Emulation, Inequality, and Work Hours: Was Thorsten Veblen Right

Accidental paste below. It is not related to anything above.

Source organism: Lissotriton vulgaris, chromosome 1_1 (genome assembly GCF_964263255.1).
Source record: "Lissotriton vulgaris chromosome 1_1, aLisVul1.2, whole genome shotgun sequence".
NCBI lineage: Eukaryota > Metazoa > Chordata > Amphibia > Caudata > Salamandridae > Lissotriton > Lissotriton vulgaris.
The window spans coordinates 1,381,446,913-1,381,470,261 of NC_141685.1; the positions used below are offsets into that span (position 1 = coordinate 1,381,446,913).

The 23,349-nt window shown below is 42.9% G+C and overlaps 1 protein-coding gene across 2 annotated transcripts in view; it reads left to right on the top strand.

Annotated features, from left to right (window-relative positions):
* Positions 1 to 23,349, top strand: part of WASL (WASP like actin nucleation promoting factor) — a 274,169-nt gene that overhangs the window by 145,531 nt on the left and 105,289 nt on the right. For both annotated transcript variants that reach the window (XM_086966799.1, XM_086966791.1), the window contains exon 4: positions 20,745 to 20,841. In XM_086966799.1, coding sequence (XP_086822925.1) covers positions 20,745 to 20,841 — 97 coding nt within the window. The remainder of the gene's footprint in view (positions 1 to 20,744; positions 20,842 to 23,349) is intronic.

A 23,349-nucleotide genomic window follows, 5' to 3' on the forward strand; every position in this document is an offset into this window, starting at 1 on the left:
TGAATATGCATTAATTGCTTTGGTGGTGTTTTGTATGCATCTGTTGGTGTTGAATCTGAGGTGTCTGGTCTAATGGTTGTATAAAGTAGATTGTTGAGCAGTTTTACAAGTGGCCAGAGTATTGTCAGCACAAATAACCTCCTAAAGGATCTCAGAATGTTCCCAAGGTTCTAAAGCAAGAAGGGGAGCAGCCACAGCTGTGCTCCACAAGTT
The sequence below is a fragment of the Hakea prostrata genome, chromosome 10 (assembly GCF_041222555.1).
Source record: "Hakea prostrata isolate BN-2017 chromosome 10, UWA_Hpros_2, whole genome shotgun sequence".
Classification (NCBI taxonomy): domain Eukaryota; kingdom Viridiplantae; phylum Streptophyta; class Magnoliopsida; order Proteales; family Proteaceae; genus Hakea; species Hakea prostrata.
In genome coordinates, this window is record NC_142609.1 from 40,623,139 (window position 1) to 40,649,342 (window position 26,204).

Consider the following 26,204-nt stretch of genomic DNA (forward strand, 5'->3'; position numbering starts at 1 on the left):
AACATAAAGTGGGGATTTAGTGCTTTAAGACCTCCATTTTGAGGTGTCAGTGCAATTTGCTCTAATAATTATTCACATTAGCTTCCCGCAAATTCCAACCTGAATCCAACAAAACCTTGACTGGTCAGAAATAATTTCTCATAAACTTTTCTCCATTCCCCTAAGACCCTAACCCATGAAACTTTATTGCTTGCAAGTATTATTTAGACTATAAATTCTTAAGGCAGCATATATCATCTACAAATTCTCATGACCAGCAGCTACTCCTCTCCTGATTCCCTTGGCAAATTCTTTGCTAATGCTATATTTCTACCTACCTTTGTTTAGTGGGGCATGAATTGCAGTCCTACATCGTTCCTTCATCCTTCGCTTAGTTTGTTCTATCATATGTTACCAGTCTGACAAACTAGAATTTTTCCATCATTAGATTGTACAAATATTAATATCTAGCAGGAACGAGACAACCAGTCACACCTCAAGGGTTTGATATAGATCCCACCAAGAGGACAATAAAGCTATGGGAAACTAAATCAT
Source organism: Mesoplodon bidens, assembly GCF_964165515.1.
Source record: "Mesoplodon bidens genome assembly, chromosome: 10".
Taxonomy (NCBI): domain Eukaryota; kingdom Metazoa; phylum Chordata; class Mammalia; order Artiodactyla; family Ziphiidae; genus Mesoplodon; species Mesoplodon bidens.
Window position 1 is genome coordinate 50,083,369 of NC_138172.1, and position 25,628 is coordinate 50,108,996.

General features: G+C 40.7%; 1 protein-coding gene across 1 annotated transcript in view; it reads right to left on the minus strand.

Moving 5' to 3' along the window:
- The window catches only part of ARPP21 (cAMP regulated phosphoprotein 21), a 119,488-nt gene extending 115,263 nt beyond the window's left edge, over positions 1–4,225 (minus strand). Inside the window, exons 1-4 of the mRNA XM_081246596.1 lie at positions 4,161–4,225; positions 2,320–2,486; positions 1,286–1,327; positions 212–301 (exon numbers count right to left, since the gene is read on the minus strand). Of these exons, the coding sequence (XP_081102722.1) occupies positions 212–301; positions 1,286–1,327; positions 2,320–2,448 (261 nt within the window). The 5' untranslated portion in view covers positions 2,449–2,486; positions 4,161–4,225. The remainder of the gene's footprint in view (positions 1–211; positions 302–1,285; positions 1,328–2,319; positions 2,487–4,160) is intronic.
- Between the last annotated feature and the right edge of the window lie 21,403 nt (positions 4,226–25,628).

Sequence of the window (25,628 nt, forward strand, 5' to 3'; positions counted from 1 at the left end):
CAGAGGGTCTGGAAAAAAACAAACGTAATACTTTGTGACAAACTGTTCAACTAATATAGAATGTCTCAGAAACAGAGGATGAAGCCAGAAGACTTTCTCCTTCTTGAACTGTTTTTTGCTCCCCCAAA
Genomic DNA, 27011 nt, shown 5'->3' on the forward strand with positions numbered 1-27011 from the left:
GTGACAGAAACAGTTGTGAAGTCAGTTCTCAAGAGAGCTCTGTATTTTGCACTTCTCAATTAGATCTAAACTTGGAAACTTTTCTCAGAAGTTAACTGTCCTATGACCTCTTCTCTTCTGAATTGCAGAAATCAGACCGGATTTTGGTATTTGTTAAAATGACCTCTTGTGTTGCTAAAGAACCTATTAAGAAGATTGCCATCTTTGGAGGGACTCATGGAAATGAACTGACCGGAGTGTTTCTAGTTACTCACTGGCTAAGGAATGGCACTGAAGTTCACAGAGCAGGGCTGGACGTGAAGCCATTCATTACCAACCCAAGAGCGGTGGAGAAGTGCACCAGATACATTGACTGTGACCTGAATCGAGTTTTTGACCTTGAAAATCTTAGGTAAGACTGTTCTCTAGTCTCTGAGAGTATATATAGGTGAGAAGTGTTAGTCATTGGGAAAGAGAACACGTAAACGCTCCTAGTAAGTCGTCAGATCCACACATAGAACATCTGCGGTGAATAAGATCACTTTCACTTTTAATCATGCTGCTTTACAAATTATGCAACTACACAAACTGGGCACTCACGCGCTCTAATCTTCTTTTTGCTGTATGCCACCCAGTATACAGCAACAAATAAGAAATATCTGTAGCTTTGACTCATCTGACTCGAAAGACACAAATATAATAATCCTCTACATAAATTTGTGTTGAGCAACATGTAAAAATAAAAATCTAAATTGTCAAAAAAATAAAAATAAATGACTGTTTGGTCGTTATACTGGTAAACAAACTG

We investigate the importance of Veblen effects on work hours, namely the manner in which a desire to emulate the consumption standards of the rich influences individuals’ allocation of time between labor and leisure. Our model of the choice of work hours captures Veblen effects by taking account of the influence of the consumption of the well-to-do on the marginal utility of consumption by the less well-off. The main result is that work hours are increasing in the degree of income inequality. We use data on work hours of manufacturing employees in ten countries over the period 1963-1998, along with three different measures of income inequality to explore this hypothesis. Using both OLS and country-fixed-effects estimates, we find that greater inequality predicts longer work hours. Its effects are large, and estimates are robust across a variety of specifications. Additional evidence suggests that while greater inequality may induce longer hours for conventional incentive reasons, this mechanism does not account for our results. We show that in the presence of Veblen effects, a social welfare optimum cannot be implemented by a flat tax on consumption but may be accomplished by more complicated (progressive) consumption taxes or by subsidizing the leisure of the rich.
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